Instead it got boarded up, and now those boards have been filled with some spiffy new murals by fnnch, Analog Monsters, MaxEhrman and others.
 

Dolores St. murals Dolores St. murals Dolores St. murals Dolores St. murals Dolores St. murals Dolores St. murals

Fogust descends on Dolores Park

August 14th, 2013

Fogust at Dolores Park

This is the time of year when a lot of us take time off for vacation. The season of summer needs time off as well, which is why we have the month of Fogust.

A strange thing happens as the fog engulfs the city; the area around Dolores Park is shielded from the fog by Twin Peaks, leaving a big sunny patch. One has to wonder if a certain Junipero Serra took this heavenly parting as a sign for where he should start construction when he arrived here in Fogust of 1776 (Okay, June 29th, but close enough.)

And perhaps one day in the distant future, archeologists will stumble on this sunny spot in the foggy ruins of our city. And maybe they’ll figure out why San Franciscans spent so much time fighting over building things that — most of the time — nobody could even see.

Looks totally legit

September 30th, 2011

photo.JPG

Clearly this is a legitimate organization and not just some Ponzi scheme. And yeah, the poster looks unprofessional, but so what? The people in charge are too busy directing dump trucks full of $100 bills into their driveways while experiencing emotional freedom to bother to learn to use InDesign properly.

Spotted at 18th and Dolores

Ironic iron

August 19th, 2011

Iron

What’s this? An element sticker? The cool kids are all into chemistry now, I guess. Bill Nye would be proud.

But the “irony” of this (if you’ll pardon the pun) is that the metal the sticker is applied to is most definitely not iron. Now that’s a major “fe pas.”

Spotted at 18th and Dolores.

18th Street Zoltron art wall revisited

July 5th, 2011

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Last time we checked out the Zoltron art wall on 18th St, the collaborative and spontaneous art project was already well underway.

I stopped by again today and I’m happy to report that the effort has continued! The ever-changing nature of the wall means there’s always something new. I’ll be a little sad to see it go if 18 Reasons ever opens their doors.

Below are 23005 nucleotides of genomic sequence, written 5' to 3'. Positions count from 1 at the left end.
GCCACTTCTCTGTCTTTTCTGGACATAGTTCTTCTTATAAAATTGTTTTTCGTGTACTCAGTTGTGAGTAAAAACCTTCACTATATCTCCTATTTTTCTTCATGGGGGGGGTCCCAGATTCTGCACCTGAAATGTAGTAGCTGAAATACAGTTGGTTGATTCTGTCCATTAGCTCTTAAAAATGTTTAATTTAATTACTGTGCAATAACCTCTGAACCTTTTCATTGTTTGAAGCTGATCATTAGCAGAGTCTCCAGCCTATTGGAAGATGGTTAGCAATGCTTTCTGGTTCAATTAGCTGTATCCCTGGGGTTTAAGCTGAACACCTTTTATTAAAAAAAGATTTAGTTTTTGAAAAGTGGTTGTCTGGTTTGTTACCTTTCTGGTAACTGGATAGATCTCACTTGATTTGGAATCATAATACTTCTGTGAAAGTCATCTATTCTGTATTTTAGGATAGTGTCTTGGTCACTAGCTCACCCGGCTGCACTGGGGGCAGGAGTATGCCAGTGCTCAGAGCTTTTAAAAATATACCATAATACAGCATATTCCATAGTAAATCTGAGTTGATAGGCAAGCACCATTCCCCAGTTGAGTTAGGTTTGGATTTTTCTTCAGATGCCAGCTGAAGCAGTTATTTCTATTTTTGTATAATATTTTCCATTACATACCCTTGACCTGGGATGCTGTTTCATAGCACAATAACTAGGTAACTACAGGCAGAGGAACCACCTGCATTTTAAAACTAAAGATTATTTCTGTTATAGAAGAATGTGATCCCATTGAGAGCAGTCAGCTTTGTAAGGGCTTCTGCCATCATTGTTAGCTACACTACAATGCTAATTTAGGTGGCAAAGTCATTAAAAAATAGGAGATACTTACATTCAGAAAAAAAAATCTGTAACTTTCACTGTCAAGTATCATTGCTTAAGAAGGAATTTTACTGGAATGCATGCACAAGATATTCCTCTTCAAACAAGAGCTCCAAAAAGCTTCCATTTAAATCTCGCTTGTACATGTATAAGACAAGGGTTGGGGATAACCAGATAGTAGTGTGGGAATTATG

18th Street Zoltron art wall

June 19th, 2011

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Zoltron has covered a plywood wall on the long-boarded up space on 18th and Dolores. Eventually this space will become the new home of Bi-Rite’s 18 Reasons, but for now it’s livening up the Mission’s “Gourmet Ghetto.”

Update: It’s a collaborative, spontaneous art piece. I’ll let Zoltron explain what’s going on.

Sheep are hipsters

January 23rd, 2011

It occurred to me the other day that sheep are hipsters.

Look, I’m not saying that hipsters are sheep, that would be redundant. I’m saying that sheep — those cuddly wool and cheese producing mammals — are hipsters themselves.

Here’s a handy table explaining the similarities.

Sheep Hipsters
Sheep More hipster action
Sheep wear wool sweaters naturally Hipsters wear wool sweaters ironically
Sheep follow each other Hipsters follow each other
Sheep have sheep dogs Hipsters have trendy dogs
Sheep eat a vegan, gluten-free diet Hipsters eat a vegan, gluten-free diet

Maybe these are all coincidences, you say. Maybe there’s nothing to this.

Well then here’s one last piece of evidence, courtesy of MissionMission contributor Ariel Dovas:

The People In Dolores Park Are Sheep

Yes, sheep hang out in Dolores Park! I rest my case.